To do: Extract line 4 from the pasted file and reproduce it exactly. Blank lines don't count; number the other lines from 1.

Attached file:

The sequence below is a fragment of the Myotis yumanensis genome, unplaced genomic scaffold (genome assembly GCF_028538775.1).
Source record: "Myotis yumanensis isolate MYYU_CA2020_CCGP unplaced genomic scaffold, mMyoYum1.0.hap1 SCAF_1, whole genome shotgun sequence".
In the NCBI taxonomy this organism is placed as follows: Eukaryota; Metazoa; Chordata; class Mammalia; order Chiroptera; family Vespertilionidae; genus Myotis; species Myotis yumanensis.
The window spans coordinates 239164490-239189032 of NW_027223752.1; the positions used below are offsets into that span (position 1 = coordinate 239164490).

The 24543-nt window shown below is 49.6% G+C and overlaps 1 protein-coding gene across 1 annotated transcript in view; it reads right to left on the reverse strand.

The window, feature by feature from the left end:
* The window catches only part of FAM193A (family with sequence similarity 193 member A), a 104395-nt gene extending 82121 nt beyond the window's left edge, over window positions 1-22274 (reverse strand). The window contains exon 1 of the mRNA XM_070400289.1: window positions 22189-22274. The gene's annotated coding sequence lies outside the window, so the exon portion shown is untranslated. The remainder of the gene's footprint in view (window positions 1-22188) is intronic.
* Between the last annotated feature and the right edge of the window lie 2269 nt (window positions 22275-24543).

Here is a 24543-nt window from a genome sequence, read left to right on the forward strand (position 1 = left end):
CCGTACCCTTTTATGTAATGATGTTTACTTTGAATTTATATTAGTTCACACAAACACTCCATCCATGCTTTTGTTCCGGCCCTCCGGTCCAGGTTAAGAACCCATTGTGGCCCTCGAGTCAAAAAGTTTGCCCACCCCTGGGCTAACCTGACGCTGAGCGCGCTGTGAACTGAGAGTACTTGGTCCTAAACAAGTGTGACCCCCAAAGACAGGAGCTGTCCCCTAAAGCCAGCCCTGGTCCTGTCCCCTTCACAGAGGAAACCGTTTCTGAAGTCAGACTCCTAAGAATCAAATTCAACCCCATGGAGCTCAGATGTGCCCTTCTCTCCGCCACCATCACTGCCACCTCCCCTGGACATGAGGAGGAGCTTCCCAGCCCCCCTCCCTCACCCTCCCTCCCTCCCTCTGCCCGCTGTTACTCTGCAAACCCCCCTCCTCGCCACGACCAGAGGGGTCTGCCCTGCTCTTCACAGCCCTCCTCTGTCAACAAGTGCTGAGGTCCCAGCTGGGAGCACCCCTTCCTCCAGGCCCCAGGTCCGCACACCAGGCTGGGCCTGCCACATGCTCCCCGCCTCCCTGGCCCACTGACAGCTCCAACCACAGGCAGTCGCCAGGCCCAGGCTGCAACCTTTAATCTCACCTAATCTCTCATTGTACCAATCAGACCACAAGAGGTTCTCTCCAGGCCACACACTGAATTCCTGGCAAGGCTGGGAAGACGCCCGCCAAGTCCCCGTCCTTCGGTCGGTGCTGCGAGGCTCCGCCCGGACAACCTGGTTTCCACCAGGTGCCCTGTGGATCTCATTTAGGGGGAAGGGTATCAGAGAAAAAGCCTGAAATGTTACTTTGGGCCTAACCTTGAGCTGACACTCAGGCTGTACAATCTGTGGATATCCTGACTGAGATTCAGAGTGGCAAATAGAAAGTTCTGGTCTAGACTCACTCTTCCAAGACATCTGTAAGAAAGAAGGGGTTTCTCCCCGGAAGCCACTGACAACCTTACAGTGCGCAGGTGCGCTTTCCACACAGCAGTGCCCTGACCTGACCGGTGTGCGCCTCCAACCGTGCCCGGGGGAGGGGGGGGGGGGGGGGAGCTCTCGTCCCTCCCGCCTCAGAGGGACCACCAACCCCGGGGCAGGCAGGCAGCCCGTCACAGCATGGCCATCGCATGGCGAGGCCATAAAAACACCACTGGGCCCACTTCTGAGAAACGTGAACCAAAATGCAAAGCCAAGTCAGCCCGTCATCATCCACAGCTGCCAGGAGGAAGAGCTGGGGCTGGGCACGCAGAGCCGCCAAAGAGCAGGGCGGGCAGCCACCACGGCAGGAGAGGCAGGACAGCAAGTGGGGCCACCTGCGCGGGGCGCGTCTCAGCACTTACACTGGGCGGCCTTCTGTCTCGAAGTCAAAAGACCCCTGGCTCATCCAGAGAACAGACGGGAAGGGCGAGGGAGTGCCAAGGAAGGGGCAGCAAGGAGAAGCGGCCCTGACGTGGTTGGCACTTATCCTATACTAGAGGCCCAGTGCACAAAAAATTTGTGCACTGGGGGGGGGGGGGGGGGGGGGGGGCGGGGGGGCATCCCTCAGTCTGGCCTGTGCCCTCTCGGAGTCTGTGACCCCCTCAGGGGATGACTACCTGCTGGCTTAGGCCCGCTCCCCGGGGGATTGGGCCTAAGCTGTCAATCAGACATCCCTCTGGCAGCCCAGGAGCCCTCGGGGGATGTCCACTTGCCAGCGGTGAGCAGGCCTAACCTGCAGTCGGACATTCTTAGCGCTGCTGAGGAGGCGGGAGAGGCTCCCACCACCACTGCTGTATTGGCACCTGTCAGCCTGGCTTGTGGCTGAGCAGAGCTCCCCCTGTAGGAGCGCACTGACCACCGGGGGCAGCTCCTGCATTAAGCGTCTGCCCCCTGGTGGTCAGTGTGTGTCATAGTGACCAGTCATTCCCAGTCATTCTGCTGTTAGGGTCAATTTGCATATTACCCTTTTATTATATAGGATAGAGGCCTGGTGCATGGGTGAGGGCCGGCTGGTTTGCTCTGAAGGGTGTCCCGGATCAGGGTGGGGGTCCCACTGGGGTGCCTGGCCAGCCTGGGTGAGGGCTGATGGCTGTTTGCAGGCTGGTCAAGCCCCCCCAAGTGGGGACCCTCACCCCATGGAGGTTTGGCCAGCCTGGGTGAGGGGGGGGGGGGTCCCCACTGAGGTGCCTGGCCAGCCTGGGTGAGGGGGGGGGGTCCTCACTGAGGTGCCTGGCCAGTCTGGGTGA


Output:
The window spans coordinates 239164490-239189032 of NW_027223752.1; the positions used below are offsets into that span (position 1 = coordinate 239164490).